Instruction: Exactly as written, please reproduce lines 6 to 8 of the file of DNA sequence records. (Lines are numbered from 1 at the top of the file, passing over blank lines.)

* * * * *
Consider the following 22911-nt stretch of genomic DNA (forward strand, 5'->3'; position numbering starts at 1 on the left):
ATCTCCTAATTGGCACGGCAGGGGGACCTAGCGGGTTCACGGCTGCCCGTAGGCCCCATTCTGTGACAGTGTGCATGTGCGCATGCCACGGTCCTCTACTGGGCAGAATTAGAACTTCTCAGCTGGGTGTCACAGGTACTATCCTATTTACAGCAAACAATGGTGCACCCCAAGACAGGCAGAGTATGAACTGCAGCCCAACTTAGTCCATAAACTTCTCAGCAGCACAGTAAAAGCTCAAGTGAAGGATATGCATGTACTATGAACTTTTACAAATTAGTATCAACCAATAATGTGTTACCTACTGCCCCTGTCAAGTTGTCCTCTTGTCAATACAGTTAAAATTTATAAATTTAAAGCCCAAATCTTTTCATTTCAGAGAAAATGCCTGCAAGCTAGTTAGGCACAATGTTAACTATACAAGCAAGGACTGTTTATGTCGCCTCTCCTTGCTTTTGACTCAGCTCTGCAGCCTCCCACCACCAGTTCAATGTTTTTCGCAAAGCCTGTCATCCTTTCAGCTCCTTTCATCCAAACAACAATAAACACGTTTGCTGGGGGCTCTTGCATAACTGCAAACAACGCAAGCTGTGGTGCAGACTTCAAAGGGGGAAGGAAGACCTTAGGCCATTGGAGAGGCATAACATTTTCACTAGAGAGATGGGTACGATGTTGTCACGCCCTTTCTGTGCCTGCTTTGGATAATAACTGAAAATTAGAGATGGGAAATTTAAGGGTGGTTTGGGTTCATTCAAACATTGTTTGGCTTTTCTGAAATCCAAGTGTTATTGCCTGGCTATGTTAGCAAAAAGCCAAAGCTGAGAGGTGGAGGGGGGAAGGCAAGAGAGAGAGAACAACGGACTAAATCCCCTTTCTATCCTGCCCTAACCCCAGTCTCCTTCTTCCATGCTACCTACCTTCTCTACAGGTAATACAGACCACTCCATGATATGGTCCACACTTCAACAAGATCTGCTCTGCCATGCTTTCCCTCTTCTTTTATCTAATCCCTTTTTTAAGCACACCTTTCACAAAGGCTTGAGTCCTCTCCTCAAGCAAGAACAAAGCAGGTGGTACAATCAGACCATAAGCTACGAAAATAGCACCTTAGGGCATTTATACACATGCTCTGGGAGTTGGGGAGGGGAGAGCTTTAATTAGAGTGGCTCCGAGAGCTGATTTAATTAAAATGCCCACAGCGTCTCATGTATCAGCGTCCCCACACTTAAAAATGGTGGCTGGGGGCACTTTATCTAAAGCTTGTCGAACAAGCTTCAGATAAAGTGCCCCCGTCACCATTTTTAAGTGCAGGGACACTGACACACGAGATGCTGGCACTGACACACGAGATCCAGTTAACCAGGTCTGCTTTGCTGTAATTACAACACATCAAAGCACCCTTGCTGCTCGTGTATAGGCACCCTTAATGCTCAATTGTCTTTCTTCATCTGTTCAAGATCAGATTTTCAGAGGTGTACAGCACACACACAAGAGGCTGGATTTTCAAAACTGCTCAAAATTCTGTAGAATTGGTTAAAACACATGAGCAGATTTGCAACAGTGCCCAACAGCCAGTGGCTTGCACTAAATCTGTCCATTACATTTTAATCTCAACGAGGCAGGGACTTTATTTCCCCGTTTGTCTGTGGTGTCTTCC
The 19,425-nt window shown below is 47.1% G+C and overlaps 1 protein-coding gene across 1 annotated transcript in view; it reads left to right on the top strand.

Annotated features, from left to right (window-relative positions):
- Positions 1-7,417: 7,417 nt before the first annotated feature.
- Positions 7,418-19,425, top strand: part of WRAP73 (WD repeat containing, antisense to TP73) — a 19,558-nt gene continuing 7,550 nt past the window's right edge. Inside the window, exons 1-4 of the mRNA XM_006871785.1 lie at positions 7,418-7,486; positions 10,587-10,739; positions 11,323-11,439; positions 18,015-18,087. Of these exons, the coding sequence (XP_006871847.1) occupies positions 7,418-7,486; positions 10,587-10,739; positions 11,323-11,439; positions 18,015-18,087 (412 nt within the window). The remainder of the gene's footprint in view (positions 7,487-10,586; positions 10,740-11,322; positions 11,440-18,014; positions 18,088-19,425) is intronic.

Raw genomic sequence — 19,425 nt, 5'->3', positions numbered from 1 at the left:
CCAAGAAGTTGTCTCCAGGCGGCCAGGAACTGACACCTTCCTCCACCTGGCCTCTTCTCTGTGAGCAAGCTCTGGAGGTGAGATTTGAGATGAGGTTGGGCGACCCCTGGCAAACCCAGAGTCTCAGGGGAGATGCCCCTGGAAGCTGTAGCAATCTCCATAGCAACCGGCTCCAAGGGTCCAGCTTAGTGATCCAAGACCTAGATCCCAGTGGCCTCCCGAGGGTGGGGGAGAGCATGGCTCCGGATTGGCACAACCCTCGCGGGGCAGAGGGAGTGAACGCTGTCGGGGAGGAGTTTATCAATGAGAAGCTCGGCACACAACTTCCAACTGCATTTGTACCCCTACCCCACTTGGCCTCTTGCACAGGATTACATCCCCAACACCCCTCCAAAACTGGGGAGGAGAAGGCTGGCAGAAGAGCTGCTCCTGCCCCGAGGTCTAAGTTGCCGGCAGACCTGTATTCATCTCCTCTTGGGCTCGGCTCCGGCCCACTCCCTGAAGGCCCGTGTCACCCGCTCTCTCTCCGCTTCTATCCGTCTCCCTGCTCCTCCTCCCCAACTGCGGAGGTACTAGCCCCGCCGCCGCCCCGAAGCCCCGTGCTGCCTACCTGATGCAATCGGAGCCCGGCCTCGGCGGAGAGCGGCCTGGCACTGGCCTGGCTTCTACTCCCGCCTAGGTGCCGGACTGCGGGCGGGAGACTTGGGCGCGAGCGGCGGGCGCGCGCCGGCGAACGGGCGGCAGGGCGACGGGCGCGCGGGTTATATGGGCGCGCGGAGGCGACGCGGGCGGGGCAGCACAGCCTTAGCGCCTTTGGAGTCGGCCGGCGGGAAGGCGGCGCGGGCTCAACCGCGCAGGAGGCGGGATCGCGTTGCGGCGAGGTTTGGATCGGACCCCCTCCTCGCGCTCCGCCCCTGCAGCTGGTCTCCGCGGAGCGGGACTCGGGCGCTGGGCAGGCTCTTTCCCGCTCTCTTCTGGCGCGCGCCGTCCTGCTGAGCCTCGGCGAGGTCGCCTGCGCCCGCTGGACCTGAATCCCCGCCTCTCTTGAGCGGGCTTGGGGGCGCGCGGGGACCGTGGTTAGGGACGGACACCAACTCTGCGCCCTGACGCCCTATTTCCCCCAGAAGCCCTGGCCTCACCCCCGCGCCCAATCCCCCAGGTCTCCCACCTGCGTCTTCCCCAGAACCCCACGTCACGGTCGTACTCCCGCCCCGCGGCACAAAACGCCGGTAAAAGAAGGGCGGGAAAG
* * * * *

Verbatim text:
- Positions 7,418-19,425, top strand: part of WRAP73 (WD repeat containing, antisense to TP73) — a 19,558-nt gene continuing 7,550 nt past the window's right edge. Inside the window, exons 1-4 of the mRNA XM_006871785.1 lie at positions 7,418-7,486; positions 10,587-10,739; positions 11,323-11,439; positions 18,015-18,087. Of these exons, the coding sequence (XP_006871847.1) occupies positions 7,418-7,486; positions 10,587-10,739; positions 11,323-11,439; positions 18,015-18,087 (412 nt within the window). The remainder of the gene's footprint in view (positions 7,487-10,586; positions 10,740-11,322; positions 11,440-18,014; positions 18,088-19,425) is intronic.

Raw genomic sequence — 19,425 nt, 5'->3', positions numbered from 1 at the left:
CCAAGAAGTTGTCTCCAGGCGGCCAGGAACTGACACCTTCCTCCACCTGGCCTCTTCTCTGTGAGCAAGCTCTGGAGGTGAGATTTGAGATGAGGTTGGGCGACCCCTGGCAAACCCAGAGTCTCAGGGGAGATGCCCCTGGAAGCTGTAGCAATCTCCATAGCAACCGGCTCCAAGGGTCCAGCTTAGTGATCCAAGACCTAGATCCCAGTGGCCTCCCGAGGGTGGGGGAGAGCATGGCTCCGGATTGGCACAACCCTCGCGGGGCAGAGGGAGTGAACGCTGTCGGGGAGGAGTTTATCAATGAGAAGCTCGGCACACAACTTCCAACTGCATTTGTACCCCTACCCCACTTGGCCTCTTGCACAGGATTACATCCCCAACACCCCTCCAAAACTGGGGAGGAGAAGGCTGGCAGAAGAGCTGCTCCTGCCCCGAGGTCTAAGTTGCCGGCAGACCTGTATTCATCTCCTCTTGGGCTCGGCTCCGGCCCACTCCCTGAAGGCCCGTGTCACCCGCTCTCTCTCCGCTTCTATCCGTCTCCCTGCTCCTCCTCCCCAACTGCGGAGGTACTAGCCCCGCCGCCGCCCCGAAGCCCCGTGCTGCCTACCTGATGCAATCGGAGCCCGGCCTCGGCGGAGAGCGGCCTGGCACTGGCCTGGCTTCTACTCCCGCCTAGGTGCCGGACTGCGGGCGGGAGACTTGGGCGCGAGCGGCGGGCGCGCGCCGGCGAACGGGCGGCAGGGCGACGGGCGCGCGGGTTATATGGGCGCGCGGAGGCGACGCGGGCGGGGCAGCACAGCCTTAGCGCCTTTGGAGTCGGCCGGCGGGAAGGCGGCGCGGGCTCAACCGCGCAGGAGGCGGGATCGCGTTGCGGCGAGGTTTGGATCGGACCCCCTCCTCGCGCTCCGCCCCTGCAGCTGGTCTCCGCGGAGCGGGACTCGGGCGCTGGGCAGGCTCTTTCCCGCTCTCTTCTGGCGCGCGCCGTCCTGCTGAGCCTCGGCGAGGTCGCCTGCGCCCGCTGGACCTGAATCCCCGCCTCTCTTGAGCGGGCTTGGGGGCGCGCGGGGACCGTGGTTAGGGACGGACACCAACTCTGCGCCCTGACGCCCTATTTCCCCCAGAAGCCCTGGCCTCACCCCCGCGCCCAATCCCCCAGGTCTCCCACCTGCGTCTTCCCCAGAACCCCACGTCACGGTCGTACTCCCGCCCCGCGGCACAAAACGCCGGTAAAAGAAGGGCGGGAAAG